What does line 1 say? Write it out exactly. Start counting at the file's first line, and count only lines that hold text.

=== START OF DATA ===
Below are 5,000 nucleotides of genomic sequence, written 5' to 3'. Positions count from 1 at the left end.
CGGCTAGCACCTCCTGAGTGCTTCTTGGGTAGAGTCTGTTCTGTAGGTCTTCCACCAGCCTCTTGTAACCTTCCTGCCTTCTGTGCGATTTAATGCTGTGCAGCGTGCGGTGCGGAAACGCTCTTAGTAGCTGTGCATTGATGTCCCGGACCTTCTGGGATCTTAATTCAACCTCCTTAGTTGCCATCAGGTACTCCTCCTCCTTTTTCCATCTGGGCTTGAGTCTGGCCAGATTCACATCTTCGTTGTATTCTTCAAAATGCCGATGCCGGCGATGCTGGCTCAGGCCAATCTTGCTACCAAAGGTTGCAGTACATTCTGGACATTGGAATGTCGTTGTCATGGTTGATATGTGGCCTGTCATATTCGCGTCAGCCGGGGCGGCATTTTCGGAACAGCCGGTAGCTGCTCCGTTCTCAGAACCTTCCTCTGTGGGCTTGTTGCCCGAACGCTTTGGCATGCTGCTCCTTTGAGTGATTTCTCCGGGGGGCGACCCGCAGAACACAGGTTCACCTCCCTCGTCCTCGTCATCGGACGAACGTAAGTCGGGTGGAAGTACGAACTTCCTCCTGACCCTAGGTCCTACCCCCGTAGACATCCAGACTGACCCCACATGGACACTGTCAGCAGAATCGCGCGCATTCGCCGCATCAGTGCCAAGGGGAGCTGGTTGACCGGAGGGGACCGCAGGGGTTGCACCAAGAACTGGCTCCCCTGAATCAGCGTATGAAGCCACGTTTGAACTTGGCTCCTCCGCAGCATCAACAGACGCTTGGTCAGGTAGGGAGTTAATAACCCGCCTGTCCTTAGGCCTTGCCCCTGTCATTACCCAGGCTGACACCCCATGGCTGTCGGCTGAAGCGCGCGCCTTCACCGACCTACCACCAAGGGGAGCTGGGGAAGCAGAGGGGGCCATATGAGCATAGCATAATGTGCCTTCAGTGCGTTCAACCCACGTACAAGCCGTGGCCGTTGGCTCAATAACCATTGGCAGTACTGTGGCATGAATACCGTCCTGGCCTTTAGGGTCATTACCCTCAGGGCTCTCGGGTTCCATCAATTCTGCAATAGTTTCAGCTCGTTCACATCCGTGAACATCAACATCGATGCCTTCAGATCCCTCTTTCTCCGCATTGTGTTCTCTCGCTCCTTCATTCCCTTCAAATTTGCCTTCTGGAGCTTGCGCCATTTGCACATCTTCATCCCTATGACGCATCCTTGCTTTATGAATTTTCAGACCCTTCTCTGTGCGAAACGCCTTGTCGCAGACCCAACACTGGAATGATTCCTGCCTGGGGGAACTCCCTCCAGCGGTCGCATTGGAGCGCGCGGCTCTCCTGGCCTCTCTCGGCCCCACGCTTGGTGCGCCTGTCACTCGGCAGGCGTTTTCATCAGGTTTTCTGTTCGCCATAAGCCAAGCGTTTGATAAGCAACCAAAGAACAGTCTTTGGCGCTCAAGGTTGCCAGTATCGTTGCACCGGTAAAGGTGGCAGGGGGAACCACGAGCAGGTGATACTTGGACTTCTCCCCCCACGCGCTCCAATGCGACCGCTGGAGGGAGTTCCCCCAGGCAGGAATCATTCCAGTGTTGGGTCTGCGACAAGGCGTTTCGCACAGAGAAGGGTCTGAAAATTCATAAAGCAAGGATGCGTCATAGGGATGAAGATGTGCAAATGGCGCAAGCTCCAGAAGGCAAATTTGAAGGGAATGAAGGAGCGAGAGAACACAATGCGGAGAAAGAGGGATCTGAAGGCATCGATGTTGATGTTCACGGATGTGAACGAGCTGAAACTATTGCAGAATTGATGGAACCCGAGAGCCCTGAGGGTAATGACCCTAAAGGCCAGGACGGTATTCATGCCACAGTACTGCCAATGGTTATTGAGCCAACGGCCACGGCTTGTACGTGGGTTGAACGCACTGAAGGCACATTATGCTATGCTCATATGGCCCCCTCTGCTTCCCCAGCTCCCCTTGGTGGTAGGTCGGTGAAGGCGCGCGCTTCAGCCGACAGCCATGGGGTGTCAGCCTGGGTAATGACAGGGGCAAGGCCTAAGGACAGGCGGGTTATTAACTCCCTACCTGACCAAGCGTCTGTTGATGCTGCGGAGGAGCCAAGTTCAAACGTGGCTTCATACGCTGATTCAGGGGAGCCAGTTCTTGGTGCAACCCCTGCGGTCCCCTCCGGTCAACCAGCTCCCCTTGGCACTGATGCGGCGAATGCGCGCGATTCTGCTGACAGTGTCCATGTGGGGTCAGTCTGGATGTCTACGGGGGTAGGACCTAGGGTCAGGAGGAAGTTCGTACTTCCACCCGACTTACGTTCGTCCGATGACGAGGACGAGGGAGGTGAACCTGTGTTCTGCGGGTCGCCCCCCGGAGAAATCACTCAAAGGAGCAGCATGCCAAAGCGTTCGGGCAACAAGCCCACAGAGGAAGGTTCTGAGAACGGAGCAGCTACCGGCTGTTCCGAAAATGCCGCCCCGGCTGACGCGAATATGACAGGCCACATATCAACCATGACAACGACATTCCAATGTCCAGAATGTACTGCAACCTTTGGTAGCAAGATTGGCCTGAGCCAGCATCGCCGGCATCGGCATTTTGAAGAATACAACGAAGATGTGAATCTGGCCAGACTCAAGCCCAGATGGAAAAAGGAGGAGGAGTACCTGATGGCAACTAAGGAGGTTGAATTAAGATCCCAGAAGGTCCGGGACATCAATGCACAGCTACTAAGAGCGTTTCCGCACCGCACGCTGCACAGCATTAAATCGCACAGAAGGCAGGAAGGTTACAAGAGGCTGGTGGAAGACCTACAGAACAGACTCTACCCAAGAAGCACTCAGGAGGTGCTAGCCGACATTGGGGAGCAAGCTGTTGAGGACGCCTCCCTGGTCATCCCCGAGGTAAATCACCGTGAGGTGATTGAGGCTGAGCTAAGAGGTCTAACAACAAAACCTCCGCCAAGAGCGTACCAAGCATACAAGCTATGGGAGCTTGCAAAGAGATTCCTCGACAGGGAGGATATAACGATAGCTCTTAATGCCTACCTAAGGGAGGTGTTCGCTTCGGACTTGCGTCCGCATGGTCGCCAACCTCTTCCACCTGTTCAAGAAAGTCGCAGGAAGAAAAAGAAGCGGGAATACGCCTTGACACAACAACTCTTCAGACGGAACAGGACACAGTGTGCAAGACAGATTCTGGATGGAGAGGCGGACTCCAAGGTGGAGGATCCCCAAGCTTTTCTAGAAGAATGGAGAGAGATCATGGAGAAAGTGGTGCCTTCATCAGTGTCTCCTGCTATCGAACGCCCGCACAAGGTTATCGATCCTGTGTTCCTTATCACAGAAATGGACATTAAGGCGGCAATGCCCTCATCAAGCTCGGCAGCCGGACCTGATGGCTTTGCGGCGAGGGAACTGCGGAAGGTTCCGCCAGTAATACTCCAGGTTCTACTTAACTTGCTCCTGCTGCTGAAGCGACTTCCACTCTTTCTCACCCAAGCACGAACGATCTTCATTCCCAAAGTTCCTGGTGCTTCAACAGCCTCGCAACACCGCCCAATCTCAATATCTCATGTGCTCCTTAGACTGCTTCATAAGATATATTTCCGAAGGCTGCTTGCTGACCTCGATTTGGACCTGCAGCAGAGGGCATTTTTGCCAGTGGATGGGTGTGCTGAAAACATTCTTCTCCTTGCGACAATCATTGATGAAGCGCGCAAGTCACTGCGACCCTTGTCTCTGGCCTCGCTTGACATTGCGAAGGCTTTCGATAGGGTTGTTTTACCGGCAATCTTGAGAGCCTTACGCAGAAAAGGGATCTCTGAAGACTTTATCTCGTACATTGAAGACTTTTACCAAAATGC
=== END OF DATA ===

Below are 5,000 nucleotides of genomic sequence, written 5' to 3'. Positions count from 1 at the left end.